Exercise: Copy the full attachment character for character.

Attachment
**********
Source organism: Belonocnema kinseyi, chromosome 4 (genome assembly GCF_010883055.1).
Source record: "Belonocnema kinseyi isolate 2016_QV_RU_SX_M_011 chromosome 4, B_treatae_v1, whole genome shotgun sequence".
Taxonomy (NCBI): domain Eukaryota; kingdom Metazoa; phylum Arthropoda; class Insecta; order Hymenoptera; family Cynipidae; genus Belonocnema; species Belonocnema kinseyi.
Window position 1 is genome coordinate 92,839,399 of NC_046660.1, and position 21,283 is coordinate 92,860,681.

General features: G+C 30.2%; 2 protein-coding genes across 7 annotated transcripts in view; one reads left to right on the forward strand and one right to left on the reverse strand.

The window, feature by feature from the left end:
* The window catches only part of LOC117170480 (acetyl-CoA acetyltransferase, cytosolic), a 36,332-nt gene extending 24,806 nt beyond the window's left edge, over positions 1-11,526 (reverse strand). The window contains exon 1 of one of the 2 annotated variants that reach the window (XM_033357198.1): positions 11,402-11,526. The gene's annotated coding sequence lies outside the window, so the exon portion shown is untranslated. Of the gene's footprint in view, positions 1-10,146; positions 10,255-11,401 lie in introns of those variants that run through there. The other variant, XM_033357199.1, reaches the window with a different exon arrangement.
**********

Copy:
Source organism: Belonocnema kinseyi, chromosome 4 (genome assembly GCF_010883055.1).
Source record: "Belonocnema kinseyi isolate 2016_QV_RU_SX_M_011 chromosome 4, B_treatae_v1, whole genome shotgun sequence".
Taxonomy (NCBI): domain Eukaryota; kingdom Metazoa; phylum Arthropoda; class Insecta; order Hymenoptera; family Cynipidae; genus Belonocnema; species Belonocnema kinseyi.
Window position 1 is genome coordinate 92,839,399 of NC_046660.1, and position 21,283 is coordinate 92,860,681.

General features: G+C 30.2%; 2 protein-coding genes across 7 annotated transcripts in view; one reads left to right on the forward strand and one right to left on the reverse strand.

The window, feature by feature from the left end:
* The window catches only part of LOC117170480 (acetyl-CoA acetyltransferase, cytosolic), a 36,332-nt gene extending 24,806 nt beyond the window's left edge, over positions 1-11,526 (reverse strand). The window contains exon 1 of one of the 2 annotated variants that reach the window (XM_033357198.1): positions 11,402-11,526. The gene's annotated coding sequence lies outside the window, so the exon portion shown is untranslated. Of the gene's footprint in view, positions 1-10,146; positions 10,255-11,401 lie in introns of those variants that run through there. The other variant, XM_033357199.1, reaches the window with a different exon arrangement.